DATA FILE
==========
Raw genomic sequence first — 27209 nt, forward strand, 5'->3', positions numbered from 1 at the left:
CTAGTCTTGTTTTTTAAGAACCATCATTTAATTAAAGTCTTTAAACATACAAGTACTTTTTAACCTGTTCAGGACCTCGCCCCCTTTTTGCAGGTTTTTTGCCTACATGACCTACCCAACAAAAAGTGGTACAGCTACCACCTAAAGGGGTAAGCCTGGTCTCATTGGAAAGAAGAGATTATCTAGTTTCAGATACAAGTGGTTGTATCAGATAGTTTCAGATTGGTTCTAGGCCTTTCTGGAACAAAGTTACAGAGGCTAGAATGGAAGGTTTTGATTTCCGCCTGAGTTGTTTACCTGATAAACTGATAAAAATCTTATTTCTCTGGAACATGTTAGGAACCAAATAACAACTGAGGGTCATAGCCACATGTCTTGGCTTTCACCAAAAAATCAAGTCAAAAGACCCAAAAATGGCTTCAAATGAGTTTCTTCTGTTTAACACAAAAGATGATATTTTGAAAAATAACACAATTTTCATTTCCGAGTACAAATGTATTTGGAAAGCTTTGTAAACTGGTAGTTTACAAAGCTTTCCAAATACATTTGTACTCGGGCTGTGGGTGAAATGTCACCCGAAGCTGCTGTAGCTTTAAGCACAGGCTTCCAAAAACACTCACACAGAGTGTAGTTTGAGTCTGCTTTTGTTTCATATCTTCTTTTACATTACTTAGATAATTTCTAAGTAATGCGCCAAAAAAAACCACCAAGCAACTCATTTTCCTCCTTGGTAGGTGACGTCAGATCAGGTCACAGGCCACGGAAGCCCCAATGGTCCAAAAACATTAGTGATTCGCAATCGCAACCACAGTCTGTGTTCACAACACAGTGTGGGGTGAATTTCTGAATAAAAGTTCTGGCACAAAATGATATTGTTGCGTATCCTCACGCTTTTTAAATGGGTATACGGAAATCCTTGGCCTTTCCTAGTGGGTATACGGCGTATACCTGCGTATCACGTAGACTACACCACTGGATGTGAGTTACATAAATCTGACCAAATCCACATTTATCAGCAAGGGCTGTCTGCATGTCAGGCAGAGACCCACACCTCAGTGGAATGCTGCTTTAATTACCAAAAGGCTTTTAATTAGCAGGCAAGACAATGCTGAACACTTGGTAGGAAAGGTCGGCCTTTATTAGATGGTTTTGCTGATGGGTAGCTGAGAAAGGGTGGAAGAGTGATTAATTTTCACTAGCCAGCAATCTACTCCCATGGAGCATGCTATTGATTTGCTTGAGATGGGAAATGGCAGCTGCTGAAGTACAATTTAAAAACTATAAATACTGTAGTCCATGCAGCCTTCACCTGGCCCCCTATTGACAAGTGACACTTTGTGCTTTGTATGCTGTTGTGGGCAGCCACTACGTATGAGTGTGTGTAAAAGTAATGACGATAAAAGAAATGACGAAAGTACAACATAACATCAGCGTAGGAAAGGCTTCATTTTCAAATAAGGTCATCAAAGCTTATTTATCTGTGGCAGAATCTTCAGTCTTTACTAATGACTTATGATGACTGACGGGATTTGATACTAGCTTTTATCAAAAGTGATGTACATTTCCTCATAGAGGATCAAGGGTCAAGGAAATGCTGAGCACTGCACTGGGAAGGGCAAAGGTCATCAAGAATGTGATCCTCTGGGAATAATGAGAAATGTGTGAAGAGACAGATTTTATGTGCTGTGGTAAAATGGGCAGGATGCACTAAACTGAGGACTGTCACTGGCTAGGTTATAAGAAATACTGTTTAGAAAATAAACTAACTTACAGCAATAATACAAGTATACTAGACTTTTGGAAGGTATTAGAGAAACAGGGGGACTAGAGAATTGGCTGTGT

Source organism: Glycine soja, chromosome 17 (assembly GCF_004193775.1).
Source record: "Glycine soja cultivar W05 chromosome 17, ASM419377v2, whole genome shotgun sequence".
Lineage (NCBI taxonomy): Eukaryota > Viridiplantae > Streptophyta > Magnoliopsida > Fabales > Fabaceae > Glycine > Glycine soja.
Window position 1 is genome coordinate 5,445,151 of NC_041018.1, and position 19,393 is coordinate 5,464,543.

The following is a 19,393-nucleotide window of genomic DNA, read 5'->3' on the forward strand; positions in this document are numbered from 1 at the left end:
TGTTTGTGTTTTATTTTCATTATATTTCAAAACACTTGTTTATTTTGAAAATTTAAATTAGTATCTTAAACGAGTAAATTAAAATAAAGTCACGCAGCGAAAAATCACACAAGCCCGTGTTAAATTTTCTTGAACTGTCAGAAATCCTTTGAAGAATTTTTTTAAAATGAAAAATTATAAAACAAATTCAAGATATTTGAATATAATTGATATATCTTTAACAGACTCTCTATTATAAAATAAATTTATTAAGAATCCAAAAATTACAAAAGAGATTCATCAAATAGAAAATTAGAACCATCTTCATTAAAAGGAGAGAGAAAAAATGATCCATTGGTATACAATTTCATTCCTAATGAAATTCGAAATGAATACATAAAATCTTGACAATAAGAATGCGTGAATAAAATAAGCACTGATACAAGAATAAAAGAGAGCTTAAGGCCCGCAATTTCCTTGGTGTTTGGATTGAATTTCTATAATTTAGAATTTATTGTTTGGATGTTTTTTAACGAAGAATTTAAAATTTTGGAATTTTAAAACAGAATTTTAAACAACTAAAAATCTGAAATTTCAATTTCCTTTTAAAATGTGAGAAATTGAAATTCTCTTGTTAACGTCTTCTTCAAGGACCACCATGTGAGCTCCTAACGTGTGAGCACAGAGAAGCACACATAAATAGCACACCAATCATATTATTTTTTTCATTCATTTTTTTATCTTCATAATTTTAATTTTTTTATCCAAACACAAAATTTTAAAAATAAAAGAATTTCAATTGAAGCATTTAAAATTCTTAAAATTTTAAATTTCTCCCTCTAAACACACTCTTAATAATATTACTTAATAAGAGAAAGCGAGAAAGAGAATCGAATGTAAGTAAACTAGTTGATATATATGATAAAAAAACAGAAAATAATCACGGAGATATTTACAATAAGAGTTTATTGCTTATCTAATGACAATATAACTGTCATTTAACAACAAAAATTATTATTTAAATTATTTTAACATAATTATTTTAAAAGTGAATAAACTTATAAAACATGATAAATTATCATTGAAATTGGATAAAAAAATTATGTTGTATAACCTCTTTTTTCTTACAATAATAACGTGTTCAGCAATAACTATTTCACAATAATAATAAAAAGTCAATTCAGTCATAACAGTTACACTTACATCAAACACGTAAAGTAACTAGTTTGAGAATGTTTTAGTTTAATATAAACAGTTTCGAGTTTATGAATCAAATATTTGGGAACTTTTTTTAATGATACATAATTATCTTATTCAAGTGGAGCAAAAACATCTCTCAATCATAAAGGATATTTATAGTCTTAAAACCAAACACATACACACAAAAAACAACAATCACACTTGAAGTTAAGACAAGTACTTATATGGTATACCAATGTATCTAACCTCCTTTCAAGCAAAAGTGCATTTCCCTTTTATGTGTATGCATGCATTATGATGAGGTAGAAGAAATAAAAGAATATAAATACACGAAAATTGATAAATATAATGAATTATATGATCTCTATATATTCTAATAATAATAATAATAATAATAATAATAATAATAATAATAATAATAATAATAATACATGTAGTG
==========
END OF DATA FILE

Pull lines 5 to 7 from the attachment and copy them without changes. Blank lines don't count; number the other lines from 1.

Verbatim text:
Lineage (NCBI taxonomy): Eukaryota > Viridiplantae > Streptophyta > Magnoliopsida > Fabales > Fabaceae > Glycine > Glycine soja.
Window position 1 is genome coordinate 5,445,151 of NC_041018.1, and position 19,393 is coordinate 5,464,543.

The following is a 19,393-nucleotide window of genomic DNA, read 5'->3' on the forward strand; positions in this document are numbered from 1 at the left end: